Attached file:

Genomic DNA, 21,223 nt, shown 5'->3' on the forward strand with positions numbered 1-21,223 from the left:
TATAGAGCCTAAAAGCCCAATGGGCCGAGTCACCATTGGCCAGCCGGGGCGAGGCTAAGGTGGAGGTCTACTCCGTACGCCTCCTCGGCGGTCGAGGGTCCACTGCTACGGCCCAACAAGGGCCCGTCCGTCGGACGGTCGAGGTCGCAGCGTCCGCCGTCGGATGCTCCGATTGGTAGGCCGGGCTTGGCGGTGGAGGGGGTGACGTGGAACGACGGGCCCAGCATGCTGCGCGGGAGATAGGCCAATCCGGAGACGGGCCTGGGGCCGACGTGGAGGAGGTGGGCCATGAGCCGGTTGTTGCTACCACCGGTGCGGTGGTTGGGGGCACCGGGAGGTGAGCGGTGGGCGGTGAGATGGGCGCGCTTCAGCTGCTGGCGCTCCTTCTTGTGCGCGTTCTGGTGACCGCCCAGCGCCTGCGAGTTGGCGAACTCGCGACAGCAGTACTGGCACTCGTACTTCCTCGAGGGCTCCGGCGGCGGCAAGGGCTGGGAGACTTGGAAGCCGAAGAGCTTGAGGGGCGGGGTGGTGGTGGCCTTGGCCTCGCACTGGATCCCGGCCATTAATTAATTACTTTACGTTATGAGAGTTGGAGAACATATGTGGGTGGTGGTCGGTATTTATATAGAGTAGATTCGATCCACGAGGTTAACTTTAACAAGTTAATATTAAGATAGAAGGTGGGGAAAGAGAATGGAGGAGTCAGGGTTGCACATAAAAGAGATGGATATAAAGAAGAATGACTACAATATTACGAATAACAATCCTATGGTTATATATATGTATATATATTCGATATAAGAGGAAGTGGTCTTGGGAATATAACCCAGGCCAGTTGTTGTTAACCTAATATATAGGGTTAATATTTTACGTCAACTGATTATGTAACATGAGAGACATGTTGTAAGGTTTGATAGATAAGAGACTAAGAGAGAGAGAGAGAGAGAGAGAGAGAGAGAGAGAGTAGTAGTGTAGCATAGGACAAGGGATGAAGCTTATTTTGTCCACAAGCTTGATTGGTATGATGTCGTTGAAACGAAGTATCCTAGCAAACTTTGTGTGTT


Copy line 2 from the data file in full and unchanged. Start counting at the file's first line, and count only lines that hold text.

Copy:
TATAGAGCCTAAAAGCCCAATGGGCCGAGTCACCATTGGCCAGCCGGGGCGAGGCTAAGGTGGAGGTCTACTCCGTACGCCTCCTCGGCGGTCGAGGGTCCACTGCTACGGCCCAACAAGGGCCCGTCCGTCGGACGGTCGAGGTCGCAGCGTCCGCCGTCGGATGCTCCGATTGGTAGGCCGGGCTTGGCGGTGGAGGGGGTGACGTGGAACGACGGGCCCAGCATGCTGCGCGGGAGATAGGCCAATCCGGAGACGGGCCTGGGGCCGACGTGGAGGAGGTGGGCCATGAGCCGGTTGTTGCTACCACCGGTGCGGTGGTTGGGGGCACCGGGAGGTGAGCGGTGGGCGGTGAGATGGGCGCGCTTCAGCTGCTGGCGCTCCTTCTTGTGCGCGTTCTGGTGACCGCCCAGCGCCTGCGAGTTGGCGAACTCGCGACAGCAGTACTGGCACTCGTACTTCCTCGAGGGCTCCGGCGGCGGCAAGGGCTGGGAGACTTGGAAGCCGAAGAGCTTGAGGGGCGGGGTGGTGGTGGCCTTGGCCTCGCACTGGATCCCGGCCATTAATTAATTACTTTACGTTATGAGAGTTGGAGAACATATGTGGGTGGTGGTCGGTATTTATATAGAGTAGATTCGATCCACGAGGTTAACTTTAACAAGTTAATATTAAGATAGAAGGTGGGGAAAGAGAATGGAGGAGTCAGGGTTGCACATAAAAGAGATGGATATAAAGAAGAATGACTACAATATTACGAATAACAATCCTATGGTTATATATATGTATATATATTCGATATAAGAGGAAGTGGTCTTGGGAATATAACCCAGGCCAGTTGTTGTTAACCTAATATATAGGGTTAATATTTTACGTCAACTGATTATGTAACATGAGAGACATGTTGTAAGGTTTGATAGATAAGAGACTAAGAGAGAGAGAGAGAGAGAGAGAGAGAGAGAGAGAGTAGTAGTGTAGCATAGGACAAGGGATGAAGCTTATTTTGTCCACAAGCTTGATTGGTATGATGTCGTTGAAACGAAGTATCCTAGCAAACTTTGTGTGTT